Editor: Has there been an effort to make the rules uniform within the EU?

Goldman: There has been an effort within the EU although that too is a work in progress. The regulatory scheme between the EU and the United States or the EU and other countries hasn't really been uniform. I also chaired the Reinsurance and Other Forms of Risk Transfer Subcommittee at the International Association of Insurance Supervisors where the topic of standardizing rules governing reinsurance was often discussed - there are major differences in each of the markets.

Editor: Was the Reinsurance Supervision Review Board in existence before the Reinsurance Regulatory Modernization Act proposal was conceived? Please tell our readers about the composition of this Board.

Goldman: While not previously in existence or even today, the Board is conceived as a means by which the implementation of the various port of entry supervisor and home state supervisor requirements can be met. It was designed to involve foreign trade so that there could be a forum for an interface between the state supervisory system and the federal government in terms of dealing with other countries. It is intended to be the place where a great deal of analysis and activity having to do with things like mutual recognition and supervision of international reinsurance companies could be accomplished. The ultimate judgments would be made by state supervisors and to a more limited degree by the Reinsurance Supervision Review Board.

The Board would be made up of two-thirds state supervisory personnel and one-third federal officials from the Departments of the Treasury, Commerce, etc. The heavy weighting to the state regulators is owing to the fact that the states are, under McCarren-Ferguson, principally responsible for the supervision of insurance in the United States, and reinsurance is an important component of the insurance marketplace.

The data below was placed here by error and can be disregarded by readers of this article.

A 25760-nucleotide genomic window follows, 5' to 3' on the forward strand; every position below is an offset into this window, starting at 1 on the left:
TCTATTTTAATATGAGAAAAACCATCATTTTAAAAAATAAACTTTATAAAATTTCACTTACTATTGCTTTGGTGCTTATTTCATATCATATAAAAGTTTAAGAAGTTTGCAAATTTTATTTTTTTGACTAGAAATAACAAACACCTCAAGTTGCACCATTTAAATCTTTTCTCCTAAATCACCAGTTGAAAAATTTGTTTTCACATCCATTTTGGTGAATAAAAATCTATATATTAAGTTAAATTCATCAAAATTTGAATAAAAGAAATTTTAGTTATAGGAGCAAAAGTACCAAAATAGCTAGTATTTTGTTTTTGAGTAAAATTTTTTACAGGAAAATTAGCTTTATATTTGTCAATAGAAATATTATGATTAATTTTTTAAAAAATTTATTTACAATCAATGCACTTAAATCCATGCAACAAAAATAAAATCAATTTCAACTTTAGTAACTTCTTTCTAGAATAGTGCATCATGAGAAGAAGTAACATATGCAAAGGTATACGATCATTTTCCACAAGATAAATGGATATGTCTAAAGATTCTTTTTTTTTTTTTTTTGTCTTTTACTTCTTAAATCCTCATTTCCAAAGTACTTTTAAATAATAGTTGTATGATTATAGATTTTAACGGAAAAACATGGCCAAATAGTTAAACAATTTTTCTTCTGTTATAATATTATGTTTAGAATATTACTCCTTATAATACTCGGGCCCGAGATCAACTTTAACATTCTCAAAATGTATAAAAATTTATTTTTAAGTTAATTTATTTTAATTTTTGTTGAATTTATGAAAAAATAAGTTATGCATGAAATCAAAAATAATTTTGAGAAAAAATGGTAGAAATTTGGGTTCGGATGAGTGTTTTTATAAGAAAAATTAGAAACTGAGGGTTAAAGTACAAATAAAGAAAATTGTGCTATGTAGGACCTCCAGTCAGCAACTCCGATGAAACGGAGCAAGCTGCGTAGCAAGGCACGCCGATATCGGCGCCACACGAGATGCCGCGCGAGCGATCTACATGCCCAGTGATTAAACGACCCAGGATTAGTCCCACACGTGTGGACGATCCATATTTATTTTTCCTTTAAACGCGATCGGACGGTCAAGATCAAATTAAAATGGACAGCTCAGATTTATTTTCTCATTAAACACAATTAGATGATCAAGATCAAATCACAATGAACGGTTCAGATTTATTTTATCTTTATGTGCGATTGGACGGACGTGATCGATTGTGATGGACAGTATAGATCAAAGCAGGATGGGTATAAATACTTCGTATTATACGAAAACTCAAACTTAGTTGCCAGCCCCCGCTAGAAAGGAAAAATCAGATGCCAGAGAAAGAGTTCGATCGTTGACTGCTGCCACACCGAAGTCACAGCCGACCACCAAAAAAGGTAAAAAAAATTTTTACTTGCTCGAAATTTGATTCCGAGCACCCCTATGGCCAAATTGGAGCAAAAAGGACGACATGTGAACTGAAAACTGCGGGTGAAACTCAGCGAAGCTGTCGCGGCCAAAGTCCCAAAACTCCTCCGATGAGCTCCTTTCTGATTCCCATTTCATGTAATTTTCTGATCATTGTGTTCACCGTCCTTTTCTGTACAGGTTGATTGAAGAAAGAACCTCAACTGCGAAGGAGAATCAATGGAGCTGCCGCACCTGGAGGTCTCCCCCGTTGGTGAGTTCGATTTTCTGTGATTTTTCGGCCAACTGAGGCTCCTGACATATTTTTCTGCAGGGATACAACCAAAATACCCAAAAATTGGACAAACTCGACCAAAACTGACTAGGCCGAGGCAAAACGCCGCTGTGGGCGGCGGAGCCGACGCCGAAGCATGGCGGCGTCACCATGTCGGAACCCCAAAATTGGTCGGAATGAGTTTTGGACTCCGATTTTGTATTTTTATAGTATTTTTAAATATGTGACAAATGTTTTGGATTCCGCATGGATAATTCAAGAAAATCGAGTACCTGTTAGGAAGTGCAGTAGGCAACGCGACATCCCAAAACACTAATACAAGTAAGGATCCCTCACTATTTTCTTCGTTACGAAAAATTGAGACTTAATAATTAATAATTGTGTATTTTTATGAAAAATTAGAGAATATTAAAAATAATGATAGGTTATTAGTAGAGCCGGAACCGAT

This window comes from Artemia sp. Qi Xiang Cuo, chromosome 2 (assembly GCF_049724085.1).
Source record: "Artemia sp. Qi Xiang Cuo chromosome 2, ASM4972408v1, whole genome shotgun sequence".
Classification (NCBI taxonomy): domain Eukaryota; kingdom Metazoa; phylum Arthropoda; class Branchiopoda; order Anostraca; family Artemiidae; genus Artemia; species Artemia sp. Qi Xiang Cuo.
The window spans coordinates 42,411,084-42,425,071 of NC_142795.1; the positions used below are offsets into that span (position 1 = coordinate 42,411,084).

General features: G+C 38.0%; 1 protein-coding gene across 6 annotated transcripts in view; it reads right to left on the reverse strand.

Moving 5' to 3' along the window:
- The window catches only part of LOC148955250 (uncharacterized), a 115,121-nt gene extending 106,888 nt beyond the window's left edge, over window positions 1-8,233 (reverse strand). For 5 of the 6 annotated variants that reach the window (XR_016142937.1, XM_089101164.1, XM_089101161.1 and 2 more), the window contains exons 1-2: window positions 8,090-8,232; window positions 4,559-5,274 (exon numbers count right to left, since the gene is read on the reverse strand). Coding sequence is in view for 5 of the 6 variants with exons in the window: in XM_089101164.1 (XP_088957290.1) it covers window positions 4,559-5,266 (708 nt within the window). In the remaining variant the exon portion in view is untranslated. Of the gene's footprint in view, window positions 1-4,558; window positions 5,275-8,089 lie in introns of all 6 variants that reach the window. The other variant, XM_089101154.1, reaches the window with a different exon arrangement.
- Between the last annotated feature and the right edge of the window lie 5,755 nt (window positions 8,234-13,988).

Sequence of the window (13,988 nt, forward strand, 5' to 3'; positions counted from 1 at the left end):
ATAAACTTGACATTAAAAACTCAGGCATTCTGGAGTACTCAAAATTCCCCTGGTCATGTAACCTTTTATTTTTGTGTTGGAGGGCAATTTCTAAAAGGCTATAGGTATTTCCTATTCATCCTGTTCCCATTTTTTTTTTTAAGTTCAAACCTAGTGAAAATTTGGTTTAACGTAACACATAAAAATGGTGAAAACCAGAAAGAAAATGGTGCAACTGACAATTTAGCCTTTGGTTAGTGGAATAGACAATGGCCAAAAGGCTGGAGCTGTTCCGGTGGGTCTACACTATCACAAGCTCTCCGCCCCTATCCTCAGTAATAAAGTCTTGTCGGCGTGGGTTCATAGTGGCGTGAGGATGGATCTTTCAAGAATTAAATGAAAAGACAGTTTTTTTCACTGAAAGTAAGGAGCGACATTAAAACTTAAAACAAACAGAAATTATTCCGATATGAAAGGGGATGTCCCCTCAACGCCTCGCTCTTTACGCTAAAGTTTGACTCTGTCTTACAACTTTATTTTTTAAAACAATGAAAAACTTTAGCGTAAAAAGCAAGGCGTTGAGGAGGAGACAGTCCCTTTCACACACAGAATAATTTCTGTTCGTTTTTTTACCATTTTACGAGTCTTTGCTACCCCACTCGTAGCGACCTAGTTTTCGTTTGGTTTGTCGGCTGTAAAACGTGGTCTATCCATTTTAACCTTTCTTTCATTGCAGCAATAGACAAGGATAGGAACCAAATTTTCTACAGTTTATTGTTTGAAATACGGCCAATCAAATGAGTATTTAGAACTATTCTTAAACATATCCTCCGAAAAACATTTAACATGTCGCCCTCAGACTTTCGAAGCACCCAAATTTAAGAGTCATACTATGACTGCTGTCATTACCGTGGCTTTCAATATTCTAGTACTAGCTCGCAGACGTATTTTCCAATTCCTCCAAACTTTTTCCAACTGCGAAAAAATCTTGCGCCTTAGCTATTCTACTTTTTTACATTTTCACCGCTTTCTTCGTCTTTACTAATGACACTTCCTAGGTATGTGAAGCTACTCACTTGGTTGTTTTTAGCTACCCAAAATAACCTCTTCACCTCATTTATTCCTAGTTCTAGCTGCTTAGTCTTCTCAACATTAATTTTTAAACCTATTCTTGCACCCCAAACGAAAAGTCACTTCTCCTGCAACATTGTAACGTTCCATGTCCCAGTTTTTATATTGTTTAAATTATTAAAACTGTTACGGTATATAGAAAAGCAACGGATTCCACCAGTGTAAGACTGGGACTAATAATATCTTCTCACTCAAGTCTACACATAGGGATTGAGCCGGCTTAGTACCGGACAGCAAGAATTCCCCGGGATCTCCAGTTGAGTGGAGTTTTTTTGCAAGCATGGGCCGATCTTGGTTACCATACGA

Editor: Will this proposed measure bring us closer to national oversight of reinsurance?

Goldman: I think it would bring us closer to the federal government being involved in the interaction between non-U.S. reinsurers and the U.S. insurance industry, but the basic system would still be a state-based system. To the extent that a federal government agency's involvement is needed in order to set trade policy, for example, this composition of the Board would enable that to take place.

Editor: What mechanism does the Board have for determining the qualifications of supervisory systems of insurance companies in non-U.S. jurisdictions?

Goldman: The Board's staff would do an in-depth analysis of the regulatory staff and scheme in a particular jurisdiction and make recommendations as to whether the regulatory system in the particular jurisdiction provided sufficient protection to consumers and sufficient oversight of the reinsurers so that the U.S. Port of Entry Supervisor could feel comfortable relying on its insurance supervisory regime. There would be resources at the Board level to assign to a particular country's insurance supervision department, whether the FSA or the German Insurance Regulatory Group, for example, to make that analysis and report back to the Board as to whether the state regulatory bodies could rely on that foreign oversight.

Editor: What other functions do you see the Board providing?

Goldman: In instances where there were conflicts among state regulators, the Board could provide a forum in which they could be discussed and resolved.

Please email the interviewee at sgoldman@kramerlevin.com with questions about this interview.